A dispute between the owner and the contractor responsible for construction of a slab on an industrial site (a distribution centre). We were tasked with checking the work carried out by the contractor.
The flatness of the slab was specified as “Class I” (maximum 3mm departure from flatness over 2 m, the strictest of the four classes covered by the French national standard for concrete structures, DTU 21 – NF P 18-201). Our task was to carry out the necessary checks in a systematic and accurate manner over the whole extent of the slab. Historically, flatness checks have relied on a rigid 2- or 3-metre bar or straight-edge, resting on two pegs, one fixed at each end of the bar, together with a third moveable peg. The length of each peg is set to the admissible tolerance. The checking process consists of placing the bar at different positions over the slab. Several cases are possible:
|Case n°1 :
The two fixed pegs rest on the slab ; the moveable peg cannot pass under the bar.
|Case n°2 :
One of the two fixed pegs stands clear of the slab.
|Case n°3 :
The two fixed pegs touch the slab but the moveable one can pass under the bar in some places but not everywhere.
This procedure can be tedious and time-consuming if the slab is to be checked thoroughly.
In the spirit of the R&D policy of TPLM-3D, we developed a new and rapid tool for flatness checking and acceptance of slabs and screeds. A very precise digital copy of the slab is produced and then subjected to a computer simulation of the 2-metre-rule procedure.
The slab data was captured in four stages (for internal organisational reasons at the distribution centre). The challenge for us was to guarantee reliable and homogeneous results, accurate to 2 mm, when the four surveys were combined. The slab is defined by several million points, one every 3 to 4 cm, thus providing an extremely realistic representation of the whole. By using appropriate computation procedures on the captured point cloud, we are able to bring the accuracy of our survey to the required 2 mm. In parallel with the laser scans, the emplacement of permanent reference points and their meticulous measurement was of fundamental importance in guaranteeing results at this level of accuracy. This systematic use of computational rather than manual procedures enabled the identification and unambiguous recording of out-of-tolerance points.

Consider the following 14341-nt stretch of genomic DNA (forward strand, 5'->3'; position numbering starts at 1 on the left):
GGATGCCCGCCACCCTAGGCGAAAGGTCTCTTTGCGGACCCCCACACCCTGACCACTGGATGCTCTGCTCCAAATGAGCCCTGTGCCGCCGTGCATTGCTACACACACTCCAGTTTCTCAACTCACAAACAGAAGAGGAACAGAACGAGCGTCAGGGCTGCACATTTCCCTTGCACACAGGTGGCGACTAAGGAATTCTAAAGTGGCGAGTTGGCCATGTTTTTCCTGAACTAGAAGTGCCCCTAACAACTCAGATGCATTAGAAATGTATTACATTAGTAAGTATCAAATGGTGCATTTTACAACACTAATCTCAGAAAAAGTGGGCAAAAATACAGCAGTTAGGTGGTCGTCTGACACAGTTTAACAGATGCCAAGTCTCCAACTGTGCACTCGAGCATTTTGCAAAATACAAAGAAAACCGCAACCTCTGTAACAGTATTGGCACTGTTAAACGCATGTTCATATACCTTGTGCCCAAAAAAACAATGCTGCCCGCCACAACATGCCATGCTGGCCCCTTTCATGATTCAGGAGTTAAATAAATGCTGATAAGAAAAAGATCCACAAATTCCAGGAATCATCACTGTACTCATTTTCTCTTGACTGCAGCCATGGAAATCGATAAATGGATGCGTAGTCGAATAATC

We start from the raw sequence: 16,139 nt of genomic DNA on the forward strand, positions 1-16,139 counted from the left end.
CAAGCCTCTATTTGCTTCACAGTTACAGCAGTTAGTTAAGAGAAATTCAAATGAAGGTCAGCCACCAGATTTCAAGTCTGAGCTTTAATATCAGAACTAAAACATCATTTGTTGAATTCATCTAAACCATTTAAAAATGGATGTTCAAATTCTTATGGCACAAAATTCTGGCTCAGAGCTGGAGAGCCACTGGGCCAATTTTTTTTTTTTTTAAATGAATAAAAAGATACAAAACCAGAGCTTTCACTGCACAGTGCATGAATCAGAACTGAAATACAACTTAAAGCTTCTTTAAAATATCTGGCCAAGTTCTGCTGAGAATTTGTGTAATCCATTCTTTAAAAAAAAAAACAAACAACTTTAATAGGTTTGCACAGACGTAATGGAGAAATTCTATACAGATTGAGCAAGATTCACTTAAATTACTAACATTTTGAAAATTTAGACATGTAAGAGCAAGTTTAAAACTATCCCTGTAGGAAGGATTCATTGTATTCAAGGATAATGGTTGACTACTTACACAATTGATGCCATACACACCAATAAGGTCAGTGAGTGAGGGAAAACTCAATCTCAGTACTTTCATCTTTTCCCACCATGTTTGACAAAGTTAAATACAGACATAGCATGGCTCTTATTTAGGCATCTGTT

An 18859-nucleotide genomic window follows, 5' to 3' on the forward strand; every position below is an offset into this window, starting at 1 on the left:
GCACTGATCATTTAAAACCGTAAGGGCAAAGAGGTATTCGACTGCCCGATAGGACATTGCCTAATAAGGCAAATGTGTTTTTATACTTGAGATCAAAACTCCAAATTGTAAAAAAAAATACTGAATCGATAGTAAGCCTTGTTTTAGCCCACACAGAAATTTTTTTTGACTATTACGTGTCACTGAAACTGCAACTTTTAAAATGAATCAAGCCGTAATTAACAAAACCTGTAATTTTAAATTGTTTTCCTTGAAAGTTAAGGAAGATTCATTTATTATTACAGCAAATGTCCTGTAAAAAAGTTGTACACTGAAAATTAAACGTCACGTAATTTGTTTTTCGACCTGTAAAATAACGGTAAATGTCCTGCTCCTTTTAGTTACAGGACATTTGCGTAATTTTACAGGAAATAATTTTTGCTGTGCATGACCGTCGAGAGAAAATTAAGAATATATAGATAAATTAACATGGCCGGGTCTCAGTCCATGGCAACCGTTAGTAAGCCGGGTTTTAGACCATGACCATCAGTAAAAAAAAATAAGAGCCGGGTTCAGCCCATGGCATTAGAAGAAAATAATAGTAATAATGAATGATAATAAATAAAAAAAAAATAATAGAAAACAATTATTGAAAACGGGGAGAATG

The final result is thus an AutoCAD file showing the position of every such point. Several colour-coded layers within AutoCAD indicate different categories of point : in the example shown here, grey and blue for high points and green and yellow for hollows.
To provide an overview of the deformations, we also supply a colour-coded map with contours at equal intervals. This cartographic representation provides an image which is easy to interpret.
1 simulated 2-metre-rule flatness analysis in the form of an AutoCAD plot in DWG and PDF formats